Is it too soon to long for those lazy late summer days? Yeah probably…even with El Niño keeping things mild, we have had a few frosts that would have left summer’s raucous shrub-sized containers of herbs all sadly wilted and gray. So the solution, before that happens? Pesto is one, but this traditional Acadian seasoning is another, and it is GREAT for sailboat living, compactly preserving herbs, but in a less anemic condition than your average fully-dried variety.
Mindset is important for this recipe…lazy late summer is what you are shooting for, particularly during step one: pulling the leaves off of all your herbs. I’m using about 50% oregano, 40% parsley, and 10% chives because that’s what I had (the basil having long since gone to pesto). Set yourself up comfortably in the sunny cockpit and pick those leaves and RELAX.
If you can, get your Captain and Swab in on the relaxing act for moral support.
C’est tres belle, non? You want your herbs as dry as possible, so if you have just rinsed them before picking, give them ample time to dry.
Grab a handful of herbs and your ulu and bowl. Sure, you could use a chef’s knife and cutting board, but this is so much easier, tidier, and therapeutic.
Chop the herbs fairly finely. They are going to nestle in a jar with salt, and you want a certain amount of coverage. I continued chopping until they were about half the size shown above. Roll-chop, roll-chop, roll-chop.
When you are done chopping a first handful, put a couple of tablespoons of coarse salt in the bottom of a mason jar. Spoon a layer (maybe 4-5 loose tablespoons) of herbs on top. Add another tablespoon of salt, another layer of herbs.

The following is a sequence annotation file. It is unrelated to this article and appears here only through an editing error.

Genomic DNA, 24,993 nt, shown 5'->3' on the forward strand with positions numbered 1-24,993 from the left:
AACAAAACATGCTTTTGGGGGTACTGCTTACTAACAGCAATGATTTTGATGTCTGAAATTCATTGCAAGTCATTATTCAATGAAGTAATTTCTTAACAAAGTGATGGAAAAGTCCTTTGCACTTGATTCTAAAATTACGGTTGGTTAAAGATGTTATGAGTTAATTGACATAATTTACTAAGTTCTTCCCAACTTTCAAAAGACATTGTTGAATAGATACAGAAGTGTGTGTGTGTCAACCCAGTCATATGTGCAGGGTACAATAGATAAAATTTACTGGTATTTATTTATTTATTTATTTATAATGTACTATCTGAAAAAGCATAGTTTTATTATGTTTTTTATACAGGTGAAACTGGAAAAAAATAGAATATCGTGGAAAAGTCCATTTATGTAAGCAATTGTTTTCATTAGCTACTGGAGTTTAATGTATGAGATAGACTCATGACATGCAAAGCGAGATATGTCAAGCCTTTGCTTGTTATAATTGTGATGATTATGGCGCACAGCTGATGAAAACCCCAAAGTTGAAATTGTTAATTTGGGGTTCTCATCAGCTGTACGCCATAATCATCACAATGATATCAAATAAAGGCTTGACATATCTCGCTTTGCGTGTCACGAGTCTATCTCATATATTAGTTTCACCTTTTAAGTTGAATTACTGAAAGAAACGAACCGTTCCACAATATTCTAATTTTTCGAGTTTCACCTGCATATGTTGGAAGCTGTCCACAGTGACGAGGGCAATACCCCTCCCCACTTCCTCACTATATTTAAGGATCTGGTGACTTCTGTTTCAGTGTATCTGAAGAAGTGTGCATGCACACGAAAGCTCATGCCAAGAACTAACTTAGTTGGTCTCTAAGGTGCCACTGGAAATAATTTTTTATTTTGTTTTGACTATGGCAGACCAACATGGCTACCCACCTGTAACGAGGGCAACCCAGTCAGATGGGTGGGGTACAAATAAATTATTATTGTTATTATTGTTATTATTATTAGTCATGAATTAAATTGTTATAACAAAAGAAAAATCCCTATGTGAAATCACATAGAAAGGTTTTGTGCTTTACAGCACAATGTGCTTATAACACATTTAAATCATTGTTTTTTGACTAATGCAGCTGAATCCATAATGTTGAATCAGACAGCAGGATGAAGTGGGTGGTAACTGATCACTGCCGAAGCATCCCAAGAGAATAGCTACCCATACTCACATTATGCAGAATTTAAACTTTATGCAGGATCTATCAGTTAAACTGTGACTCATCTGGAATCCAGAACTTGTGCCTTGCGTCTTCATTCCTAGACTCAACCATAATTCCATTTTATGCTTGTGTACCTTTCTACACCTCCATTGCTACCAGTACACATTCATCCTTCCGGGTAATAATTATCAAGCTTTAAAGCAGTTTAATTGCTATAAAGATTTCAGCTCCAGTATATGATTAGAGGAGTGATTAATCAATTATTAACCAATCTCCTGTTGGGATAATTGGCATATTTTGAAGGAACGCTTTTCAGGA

I ultimately ended up with maybe 8-10 layers total. There’s no need to be too precise…things will get shaken up many times in the next couple of weeks.
Rough idea of herb to salt ratio.
Leave an inch or so — the neck of the jar — open so that there’s room to shake the contents around even before they shrink.
Give the jar a good shake and put it in the icebox (or somewhere fairly cool and dark) for 10-14 days. Every time you open the icebox give it a good shake. If water accumulates in the bottom as the herbs dehydrate, you can pour it off; mine didn’t generate that much water…just a damp bottom layer. Yep…you’ve got two weeks to wait before this recipe comes to fruition!
Feel free to take a nap.
Your results: the herbs definitely dehydrate and are well preserved. I’ve had mine in the icebox for several months now and they are just as good as when they were just completed. They are definitely not fresh, but they are way more intact and organically-herb-ey than dried. Obviously you have to use this carefully due to the salt content — it fully replaces the salt in any recipe! One fabulous use is salad dressing–just mix with oil, vinegar and maybe some black pepper. I can’t wait to make this next year with other herb combinations…enjoy!